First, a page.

God’s peaceful kingdom is not anything the world can give us. It is a gift to those who know where to seek it, who follow the right star and listen to the angels instead of King Herod. God’s presence does not spare us from life’s problems, but is a peace of mind available everywhere in any of life’s circumstances if we make room for Christ.

And so today we light the second candle of Advent, the candle of peace, to remind ourselves to prepare while we wait for the Prince of Peace.

PRAYER OF CONFESSION
O Holy one who comes to set the captives free, we confess that for too long we have allowed ourselves to be imprisoned by guilt, shame, fear, anger or hopelessness. We have put our trust in things that thieves can steal and rust can consume, and we are always disappointed. Our souls long for peace, but we have been led astray by false prophets of prosperity. We pity ourselves because of adversity and expect peace to just be provided for us. Speak to us again in the stories and songs of Advent. Come Emmanuel, be with us here and now and help us trust you enough that we can give up our foolish pursuits and find true peace that only comes when we are at home in your kingdom. Amen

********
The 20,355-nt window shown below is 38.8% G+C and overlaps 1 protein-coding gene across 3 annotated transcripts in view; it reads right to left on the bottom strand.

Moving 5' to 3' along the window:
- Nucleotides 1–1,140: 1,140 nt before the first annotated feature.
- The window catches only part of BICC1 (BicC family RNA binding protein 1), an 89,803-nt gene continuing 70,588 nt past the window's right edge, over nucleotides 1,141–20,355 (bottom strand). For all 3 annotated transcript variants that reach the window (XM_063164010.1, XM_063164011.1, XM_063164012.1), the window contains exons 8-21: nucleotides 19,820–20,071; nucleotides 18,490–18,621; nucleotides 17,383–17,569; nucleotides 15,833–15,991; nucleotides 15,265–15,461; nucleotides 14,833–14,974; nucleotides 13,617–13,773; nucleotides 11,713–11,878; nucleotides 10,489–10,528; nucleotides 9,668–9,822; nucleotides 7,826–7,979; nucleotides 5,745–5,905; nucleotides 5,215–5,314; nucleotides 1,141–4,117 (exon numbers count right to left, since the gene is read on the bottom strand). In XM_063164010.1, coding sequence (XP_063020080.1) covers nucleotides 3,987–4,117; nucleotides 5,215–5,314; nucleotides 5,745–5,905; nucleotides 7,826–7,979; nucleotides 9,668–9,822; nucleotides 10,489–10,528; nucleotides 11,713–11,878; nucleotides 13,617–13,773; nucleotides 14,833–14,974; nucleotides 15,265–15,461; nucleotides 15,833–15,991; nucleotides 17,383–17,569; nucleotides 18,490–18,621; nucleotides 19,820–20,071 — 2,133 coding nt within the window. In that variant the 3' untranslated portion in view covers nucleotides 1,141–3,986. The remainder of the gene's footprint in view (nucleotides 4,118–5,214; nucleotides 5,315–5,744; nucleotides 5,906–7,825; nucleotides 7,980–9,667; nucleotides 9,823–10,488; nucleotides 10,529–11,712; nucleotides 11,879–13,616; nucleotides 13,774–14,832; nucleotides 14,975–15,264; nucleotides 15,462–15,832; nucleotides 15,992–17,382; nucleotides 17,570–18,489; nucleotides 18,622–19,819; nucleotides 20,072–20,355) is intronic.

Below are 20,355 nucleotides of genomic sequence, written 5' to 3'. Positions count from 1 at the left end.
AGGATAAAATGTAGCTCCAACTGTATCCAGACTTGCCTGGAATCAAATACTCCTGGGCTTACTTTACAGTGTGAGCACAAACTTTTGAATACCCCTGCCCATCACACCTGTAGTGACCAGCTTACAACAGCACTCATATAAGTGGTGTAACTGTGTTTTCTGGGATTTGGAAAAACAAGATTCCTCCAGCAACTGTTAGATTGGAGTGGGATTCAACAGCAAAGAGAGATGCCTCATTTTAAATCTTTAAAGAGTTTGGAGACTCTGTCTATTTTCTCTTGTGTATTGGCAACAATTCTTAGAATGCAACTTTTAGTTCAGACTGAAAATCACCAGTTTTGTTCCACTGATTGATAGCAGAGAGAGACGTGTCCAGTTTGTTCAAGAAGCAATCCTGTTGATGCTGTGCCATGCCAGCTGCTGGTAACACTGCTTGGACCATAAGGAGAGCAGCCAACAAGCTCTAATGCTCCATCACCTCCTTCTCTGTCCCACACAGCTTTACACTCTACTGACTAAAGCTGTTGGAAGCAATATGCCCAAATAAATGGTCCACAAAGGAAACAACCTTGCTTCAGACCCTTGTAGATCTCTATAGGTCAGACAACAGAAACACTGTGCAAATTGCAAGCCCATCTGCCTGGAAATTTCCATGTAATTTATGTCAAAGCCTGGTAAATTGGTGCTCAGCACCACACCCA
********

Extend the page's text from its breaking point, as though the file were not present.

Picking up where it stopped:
Pastoral Prayer for August 26

O Eternal One, we come again today to seek sanctuary from a world that bombards us with continual missiles of bad news: Hurricanes and flooding in Hawaii, gruesome murders in Colorado and Iowa, political turmoil in Washington and serious ethical issues about domestic abuse that raise hard questions in churches, at Ohio State and other places throughout our nation. We pray for all victims of any kind of abuse and for the leaders of society wisdom and compassion. Our hope is that such painful situations will be learning experiences for all of us so we can improve our own relationships and reaffirm the values of human dignity for all.
As we begin another season of classes here and in your churches, synagogues and mosques everywhere, we pray for your blessings on those servants who teach and all who learn that we will grow closer to the kind of world community you envisioned at creation and are continually trying to redeem and renew.

Remind us again O God that conflict and troubles are not new to us – they are a part of the human condition, a price we pay for free will. But remind us also of the saints who surround us like a great cloud of witnesses who have been through stormy seas and came out on the other side. Let us hear again the words of faith and hope like those of the psalmist:
“God is our refuge and strength, a very present help in trouble. Therefore we will not fear, though the earth should change, though the mountains shake in the heart of the sea; though its waters roar and foam.”